Krystexxa

Warnings
Precautions

WARNINGS

Included as part of the PRECAUTIONS section.

PRECAUTIONS

Anaphylaxis

During pre-marketing controlled clinical trials, anaphylaxis was reported with a frequency of 6.5% of patients treated with KRYSTEXXA (pegloticase injection) every 2 weeks, compared to none with placebo. Manifestations included wheezing, peri-oral or lingual edema, or hemodynamic instability, with or without rash or urticaria. Cases occurred in patients being pre-treated with one or more doses of an oral antihistamine, an intravenous corticosteroid and/or acetaminophen. This pre-treatment may have blunted or obscured symptoms or signs of anaphylaxis and therefore the reported frequency may be an underestimate. [See ADVERSE REACTIONS]

KRYSTEXXA (pegloticase injection) should be administered in a healthcare setting by healthcare providers prepared to manage anaphylaxis. Patients should be pre-treated with antihistamines and corticosteroids, Anaphylaxis may occur with any infusion, including a first infusion, and generally manifests within 2 hours of the infusion. However, delayed type hypersensitivity reactions have also been reported. Patients should be closely monitored for an appropriate period of time for anaphylaxis after administration of KRYSTEXXA (pegloticase injection) . Patients should be informed of the symptoms and signs of anaphylaxis and instructed to seek immediate medical care should anaphylaxis occur after discharge from the healthcare setting.

The risk of anaphylaxis is higher in patients whose uric acid level increases to above 6 mg/dL, particularly when 2 consecutive levels above 6 mg/dL are observed. Monitor serum uric acid levels prior to infusions and consider discontinuing treatment if levels increase to above 6 mg/dL.

Infusion Reactions

During pre-marketing controlled clinical trials, infusion reactions were reported in 26% of patients treated with KRYSTEXXA (pegloticase injection) 8 mg every 2 weeks, and 41% of patients treated with KRYSTEXXA (pegloticase injection) 8 mg every 4 weeks, compared to 5% of patients treated with placebo. These infusion reactions occurred in patients being pre-treated with an oral antihistamine, intravenous corticosteroid and/or acetaminophen. This pre-treatment may have blunted or obscured symptoms or signs of infusion reactions and therefore the reported frequency may be an underestimate. [See ADVERSE REACTIONS]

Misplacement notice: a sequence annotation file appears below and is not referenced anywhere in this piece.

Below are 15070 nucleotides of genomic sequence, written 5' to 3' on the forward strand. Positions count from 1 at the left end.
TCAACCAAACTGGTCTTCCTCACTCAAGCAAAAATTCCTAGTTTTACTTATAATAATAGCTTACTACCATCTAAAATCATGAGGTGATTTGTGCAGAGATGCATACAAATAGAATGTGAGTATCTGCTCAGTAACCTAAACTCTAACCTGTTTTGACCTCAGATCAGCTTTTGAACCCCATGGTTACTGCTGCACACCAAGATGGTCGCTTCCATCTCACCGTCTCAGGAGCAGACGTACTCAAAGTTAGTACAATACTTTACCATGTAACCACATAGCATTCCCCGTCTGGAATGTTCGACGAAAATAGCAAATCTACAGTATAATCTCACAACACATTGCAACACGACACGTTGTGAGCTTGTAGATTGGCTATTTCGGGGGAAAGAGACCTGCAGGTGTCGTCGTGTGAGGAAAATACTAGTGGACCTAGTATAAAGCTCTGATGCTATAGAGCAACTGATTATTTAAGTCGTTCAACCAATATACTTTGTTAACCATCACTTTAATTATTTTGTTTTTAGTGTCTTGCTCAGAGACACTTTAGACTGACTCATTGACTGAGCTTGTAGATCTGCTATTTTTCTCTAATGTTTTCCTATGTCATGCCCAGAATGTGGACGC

KRYSTEXXA (pegloticase injection) should be administered in a healthcare setting by healthcare providers prepared to manage infusion reactions. Patients should be pre-treated with antihistamines and corticosteroids. KRYSTEXXA (pegloticase injection) should be infused slowly over no less than 120 minutes. In the event of an infusion reaction, the infusion should be slowed, or stopped and restarted at a slower rate.

The risk of infusion reaction is higher in patients whose uric acid level increases to above 6 mg/dL, particularly when 2 consecutive levels above 6 mg/dL are observed. Monitor serum uric acid levels prior to infusions and consider discontinuing treatment if levels increase to above 6 mg/dL.

Gout Flares

Gout flares may occur after initiation of KRYSTEXXA. [see ADVERSE REACTIONS] An increase in gout flares is frequently observed upon initiation of anti-hyperuricemic therapy, due to changing serum uric acid levels resulting in mobilization of urate from tissue deposits. Gout flare prophylaxis with a non-steroidal anti-inflammatory drug (NSAID) or colchicine is recommended starting at least 1 week before initiation of KRYSTEXXA (pegloticase injection) therapy and lasting at least 6 months, unless medically contraindicated or not tolerated. KRYSTEXXA (pegloticase injection) does not need to be discontinued because of a gout flare. The gout flare should be managed concurrently as appropriate for the individual patient, [see DOSAGE AND ADMINISTRATION]

Congestive Heart Failure

KRYSTEXXA (pegloticase injection) has not been formally studied in patients with congestive heart failure, but some patients in the clinical trials experienced exacerbation, [see ADVERSE REACTIONS] Exercise caution when using KRYSTEXXA (pegloticase injection) in patients who have congestive heart failure and monitor patients closely following infusion.

Re-treatment with KRYSTEXXA (pegloticase injection)

No controlled trial data are available on the safety and efficacy of re-treatment with KRYSTEXXA (pegloticase injection) after stopping treatment for longer than 4 weeks. Due to the immunogenicity of KRYSTEXXA (pegloticase injection) , patients receiving re-treatment may be at increased risk of anaphylaxis and infusion reactions. Therefore, patients receiving re-treatment after a drug-free interval should be monitored carefully, [see ADVERSE REACTIONS]

Patient Counseling Information

See Medication Guide

General Information

Provide and instruct patients to read the accompanying Medication Guide before starting treatment and before each subsequent treatment.

Anaphylaxis and Infusion Reactions

  • Anaphylaxis and infusion reactions can occur at any infusion while on therapy. Counsel patients on the importance of adhering to any prescribed medications to help prevent or lessen the severity of these reactions.